Monika Bauerlein

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Monika Bauerlein

Monika Bauerlein is the current CEO of Mother Jones. Previously she was co-editor of the title and, earlier in her career, a writer for other publications.

Bauerlein was born in Germany, but has lived in several countries, including Italy, where her father, Heinz Bäuerlein, covered everything from cholera epidemics to papal conclaves. She came to America on a Fulbright scholarship and worked as a stringer for a variety of publications including Germany's Die Zeit and the Associated Press.[citation needed] Between 1991 and 2000, she was a writer, managing editor, and interim editor in chief at City Pages, which became the sister paper to the Village Voice in Minneapolis/St. Paul in 1997.

Bauerlein was promoted to the position of Mother Jones CEO in May 2015, following the departure of Madeleine Buckingham; previously she was the magazine's co-editor. Bauerlein first came to Mother Jones in 2000, and has, together with Clara Jeffery (the editor-in-chief), dramatically expanded its political and investigative reportage, as well as spearheading the magazine's new investigative team and Washington bureau.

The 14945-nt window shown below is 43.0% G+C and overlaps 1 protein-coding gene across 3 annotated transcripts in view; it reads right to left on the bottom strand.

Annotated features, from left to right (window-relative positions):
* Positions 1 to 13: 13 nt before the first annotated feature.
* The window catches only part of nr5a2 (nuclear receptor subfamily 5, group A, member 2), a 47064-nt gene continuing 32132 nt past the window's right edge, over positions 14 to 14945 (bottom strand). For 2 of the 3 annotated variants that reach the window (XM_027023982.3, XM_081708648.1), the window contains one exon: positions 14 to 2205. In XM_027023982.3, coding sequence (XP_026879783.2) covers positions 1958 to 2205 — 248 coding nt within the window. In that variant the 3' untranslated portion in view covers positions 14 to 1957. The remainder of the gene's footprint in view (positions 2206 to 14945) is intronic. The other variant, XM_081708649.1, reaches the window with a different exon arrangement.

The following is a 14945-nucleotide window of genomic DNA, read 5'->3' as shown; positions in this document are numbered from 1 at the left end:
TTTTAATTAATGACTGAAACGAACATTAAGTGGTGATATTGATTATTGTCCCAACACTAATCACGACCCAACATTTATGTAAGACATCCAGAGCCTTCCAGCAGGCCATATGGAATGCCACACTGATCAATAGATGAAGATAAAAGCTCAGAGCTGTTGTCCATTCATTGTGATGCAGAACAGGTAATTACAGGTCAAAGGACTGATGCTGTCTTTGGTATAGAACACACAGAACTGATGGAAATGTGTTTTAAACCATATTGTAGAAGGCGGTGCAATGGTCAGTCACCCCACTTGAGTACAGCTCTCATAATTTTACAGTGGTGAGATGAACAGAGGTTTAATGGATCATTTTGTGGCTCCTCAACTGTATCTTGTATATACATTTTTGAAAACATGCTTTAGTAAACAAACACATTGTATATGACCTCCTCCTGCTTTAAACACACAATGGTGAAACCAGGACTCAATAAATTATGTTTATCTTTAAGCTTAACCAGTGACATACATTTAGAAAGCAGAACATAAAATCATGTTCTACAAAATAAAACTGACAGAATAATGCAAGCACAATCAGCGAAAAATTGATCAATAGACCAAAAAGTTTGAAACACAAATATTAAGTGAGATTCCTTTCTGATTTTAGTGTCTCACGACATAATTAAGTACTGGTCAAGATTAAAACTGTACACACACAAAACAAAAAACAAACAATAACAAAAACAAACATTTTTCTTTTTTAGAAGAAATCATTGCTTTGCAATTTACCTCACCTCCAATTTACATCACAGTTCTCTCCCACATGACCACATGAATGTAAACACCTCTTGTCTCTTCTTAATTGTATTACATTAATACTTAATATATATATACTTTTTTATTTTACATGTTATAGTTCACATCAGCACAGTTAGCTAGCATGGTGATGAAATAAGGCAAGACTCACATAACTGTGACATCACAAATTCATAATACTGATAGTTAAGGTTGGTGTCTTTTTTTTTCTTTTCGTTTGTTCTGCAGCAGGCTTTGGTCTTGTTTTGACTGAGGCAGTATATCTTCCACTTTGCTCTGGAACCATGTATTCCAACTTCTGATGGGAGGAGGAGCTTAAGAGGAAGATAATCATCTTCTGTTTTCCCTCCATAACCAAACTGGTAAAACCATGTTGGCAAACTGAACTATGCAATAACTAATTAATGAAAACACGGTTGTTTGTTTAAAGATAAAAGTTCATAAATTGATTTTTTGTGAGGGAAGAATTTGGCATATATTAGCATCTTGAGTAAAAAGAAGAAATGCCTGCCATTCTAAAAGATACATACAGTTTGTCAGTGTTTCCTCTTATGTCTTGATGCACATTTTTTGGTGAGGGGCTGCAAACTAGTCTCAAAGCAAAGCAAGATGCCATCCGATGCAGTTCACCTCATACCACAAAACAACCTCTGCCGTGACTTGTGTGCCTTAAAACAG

Together, Bauerlein and Jeffery have overhauled the website of Mother Jones, putting a much greater emphasis on staff-generated, daily news and original reporting. During their tenure, the magazine has won three National Magazine Awards, two for General Excellence. Mother Jones broke the "47 percent" story about Republican presidential candidate Mitt Romney, credited by some with having a significant effect on the 2012 US presidential election.

In August 2013, Bauerlein shared the PEN/Nora Magid Award for Magazine Editing[1] with Clara Jeffery for their work at Mother Jones. The judges wrote: "Mother Jones under Jeffery and Bauerlein has been transformed from what was a respected—if-under-the-radar—indie publication to an internationally recognized powerhouse [...] whose writers and reporters often put more well-known and deep-pocketed news divisions to shame."

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